“Arizona’s vitality comes from sound management, responsible action and finding smart solutions to complex problems. That’s especially true when it comes to how we manage our water,” said Governor Ducey. “Water is one of the most dynamic components of our state, and a crucial player in the health and strength of our economy – it’s imperative that we have our fair share. I look forward to working with our state’s leaders to protect this precious resource and ensure a prosperous future for Arizona.”

Governor Ducey will address the important role dependable, renewable water supplies have played in Arizona’s history and how water is essential for Arizona’s economic future.

“SRP has long understood the critical connection between economic development and dependable water resources,” said SRP CEO and General Manager Mark Bonsall, “and we are eager to work with Governor Ducey to tackle these issues.” 

The SRP Forum is open to the public. Individual registration is $75 for East Valley Partnership members and $100 for non-members. Table reservations can be made for $1,000 for members and $1,250 for non-members. Presenting sponsorship is available for $3,500.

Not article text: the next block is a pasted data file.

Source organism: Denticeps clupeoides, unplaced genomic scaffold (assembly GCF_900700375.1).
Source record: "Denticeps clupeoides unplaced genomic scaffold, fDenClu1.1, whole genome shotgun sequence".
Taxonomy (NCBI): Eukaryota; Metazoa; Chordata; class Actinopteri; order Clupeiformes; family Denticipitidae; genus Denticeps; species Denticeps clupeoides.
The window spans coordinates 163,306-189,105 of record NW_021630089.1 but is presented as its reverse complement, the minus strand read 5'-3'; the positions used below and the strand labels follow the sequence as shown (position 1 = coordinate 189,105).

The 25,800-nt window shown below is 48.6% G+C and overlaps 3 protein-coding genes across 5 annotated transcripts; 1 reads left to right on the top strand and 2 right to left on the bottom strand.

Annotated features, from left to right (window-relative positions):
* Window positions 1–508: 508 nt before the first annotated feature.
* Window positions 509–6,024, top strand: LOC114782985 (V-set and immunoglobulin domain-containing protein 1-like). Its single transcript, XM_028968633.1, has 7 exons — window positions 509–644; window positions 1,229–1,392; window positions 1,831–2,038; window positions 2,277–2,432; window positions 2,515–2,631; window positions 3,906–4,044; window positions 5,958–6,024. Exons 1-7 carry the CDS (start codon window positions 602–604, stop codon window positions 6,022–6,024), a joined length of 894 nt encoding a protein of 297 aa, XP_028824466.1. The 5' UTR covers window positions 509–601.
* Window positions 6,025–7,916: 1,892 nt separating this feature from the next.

Seating is limited and reservations are requested online at www.EVP-AZ.org  or by phone at 480-834-8335 ext. 201.

Content Marketing

Lavidge adds several new clients to roster

Lavidge, a full-service advertising, public relations, communications, consulting and interactive marketing agency, added several new clients to its roster.

Lavidge has partnered with East Valley Partnership, a coalition of civic, business, educational and political leaders dedicated to the economic development and promotion of the East Valley of Greater Phoenix. The partnership advocates for changes/improvements in areas such as economic development, education, transportation and infrastructure, arts, healthcare and other important areas. What’s more, the agency has signed with Barnet Dulaney Perkins Eye Center, a leading provider of advanced vision care and surgery, to assist in positioning as an industry leader; and VirTra, a global leading provider of the world’s most realistic and effective use of force and firearms shooting simulators.

Lavidge also expanded its representation of homebuilders and active adult communities with the addition of Meritage Homes and Meritage Homes Active Adult, to enhance the brand with a national advertising, sales and marketing campaign.

The agency will also lend web and interactive marketing support for IT solutions provider, OneNeck IT Solutions and facilitate a corporate website redesign for leading oil refiner and retailer, Western Refining.

“We’re grateful that our long-standing position as a results-driven, creative agency continues to bring outstanding clients to our door both locally and nationally,” said Bill Lavidge, CEO of Lavidge.


East Valley Partnership hosts Statesperson’s Luncheon

The East Valley Partnership, a business advocacy group dedicated to improve business and quality of life in the East Valley region of Greater Phoenix, is hosting the Statesperson’s Luncheon at noon on Monday, March 30 at the East Valley Institute of Technology (EVIT) located at 1601 W. Main Street in Mesa, Ariz.